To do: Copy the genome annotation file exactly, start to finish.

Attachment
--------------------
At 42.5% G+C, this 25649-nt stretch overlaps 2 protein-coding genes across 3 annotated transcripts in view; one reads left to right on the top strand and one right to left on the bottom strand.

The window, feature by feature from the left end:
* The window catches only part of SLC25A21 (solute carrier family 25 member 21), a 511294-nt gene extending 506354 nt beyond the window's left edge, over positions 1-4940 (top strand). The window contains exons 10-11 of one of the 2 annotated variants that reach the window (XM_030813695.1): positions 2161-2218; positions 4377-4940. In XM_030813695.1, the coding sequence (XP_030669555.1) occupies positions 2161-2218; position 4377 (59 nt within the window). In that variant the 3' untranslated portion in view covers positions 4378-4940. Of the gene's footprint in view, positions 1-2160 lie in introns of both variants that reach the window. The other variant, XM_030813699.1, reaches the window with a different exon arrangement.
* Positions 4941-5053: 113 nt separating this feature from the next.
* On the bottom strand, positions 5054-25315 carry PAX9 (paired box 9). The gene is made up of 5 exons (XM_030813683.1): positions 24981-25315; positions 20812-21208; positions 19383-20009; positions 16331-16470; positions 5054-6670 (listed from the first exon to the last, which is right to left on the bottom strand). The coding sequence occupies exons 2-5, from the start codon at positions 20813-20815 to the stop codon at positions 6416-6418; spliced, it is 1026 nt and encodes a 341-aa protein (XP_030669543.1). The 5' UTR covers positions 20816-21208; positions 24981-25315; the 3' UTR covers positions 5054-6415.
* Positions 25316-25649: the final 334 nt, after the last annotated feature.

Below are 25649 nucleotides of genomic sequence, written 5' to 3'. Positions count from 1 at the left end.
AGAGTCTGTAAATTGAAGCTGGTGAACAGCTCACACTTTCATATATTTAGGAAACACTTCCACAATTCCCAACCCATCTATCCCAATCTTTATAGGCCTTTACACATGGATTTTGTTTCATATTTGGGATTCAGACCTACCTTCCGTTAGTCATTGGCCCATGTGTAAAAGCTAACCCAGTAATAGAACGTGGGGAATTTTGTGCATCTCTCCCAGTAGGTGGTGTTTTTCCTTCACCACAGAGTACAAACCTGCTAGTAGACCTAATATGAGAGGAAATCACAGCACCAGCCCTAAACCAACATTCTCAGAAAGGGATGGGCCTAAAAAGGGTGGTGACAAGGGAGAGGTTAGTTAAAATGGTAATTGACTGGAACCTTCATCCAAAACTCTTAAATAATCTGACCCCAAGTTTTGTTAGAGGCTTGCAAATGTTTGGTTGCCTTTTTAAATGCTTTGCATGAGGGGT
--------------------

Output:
At 42.5% G+C, this 25649-nt stretch overlaps 2 protein-coding genes across 3 annotated transcripts in view; one reads left to right on the top strand and one right to left on the bottom strand.

The window, feature by feature from the left end:
* The window catches only part of SLC25A21 (solute carrier family 25 member 21), a 511294-nt gene extending 506354 nt beyond the window's left edge, over positions 1-4940 (top strand). The window contains exons 10-11 of one of the 2 annotated variants that reach the window (XM_030813695.1): positions 2161-2218; positions 4377-4940. In XM_030813695.1, the coding sequence (XP_030669555.1) occupies positions 2161-2218; position 4377 (59 nt within the window). In that variant the 3' untranslated portion in view covers positions 4378-4940. Of the gene's footprint in view, positions 1-2160 lie in introns of both variants that reach the window. The other variant, XM_030813699.1, reaches the window with a different exon arrangement.
* Positions 4941-5053: 113 nt separating this feature from the next.
* On the bottom strand, positions 5054-25315 carry PAX9 (paired box 9). The gene is made up of 5 exons (XM_030813683.1): positions 24981-25315; positions 20812-21208; positions 19383-20009; positions 16331-16470; positions 5054-6670 (listed from the first exon to the last, which is right to left on the bottom strand). The coding sequence occupies exons 2-5, from the start codon at positions 20813-20815 to the stop codon at positions 6416-6418; spliced, it is 1026 nt and encodes a 341-aa protein (XP_030669543.1). The 5' UTR covers positions 20816-21208; positions 24981-25315; the 3' UTR covers positions 5054-6415.
* Positions 25316-25649: the final 334 nt, after the last annotated feature.

Below are 25649 nucleotides of genomic sequence, written 5' to 3'. Positions count from 1 at the left end.
AGAGTCTGTAAATTGAAGCTGGTGAACAGCTCACACTTTCATATATTTAGGAAACACTTCCACAATTCCCAACCCATCTATCCCAATCTTTATAGGCCTTTACACATGGATTTTGTTTCATATTTGGGATTCAGACCTACCTTCCGTTAGTCATTGGCCCATGTGTAAAAGCTAACCCAGTAATAGAACGTGGGGAATTTTGTGCATCTCTCCCAGTAGGTGGTGTTTTTCCTTCACCACAGAGTACAAACCTGCTAGTAGACCTAATATGAGAGGAAATCACAGCACCAGCCCTAAACCAACATTCTCAGAAAGGGATGGGCCTAAAAAGGGTGGTGACAAGGGAGAGGTTAGTTAAAATGGTAATTGACTGGAACCTTCATCCAAAACTCTTAAATAATCTGACCCCAAGTTTTGTTAGAGGCTTGCAAATGTTTGGTTGCCTTTTTAAATGCTTTGCATGAGGGGT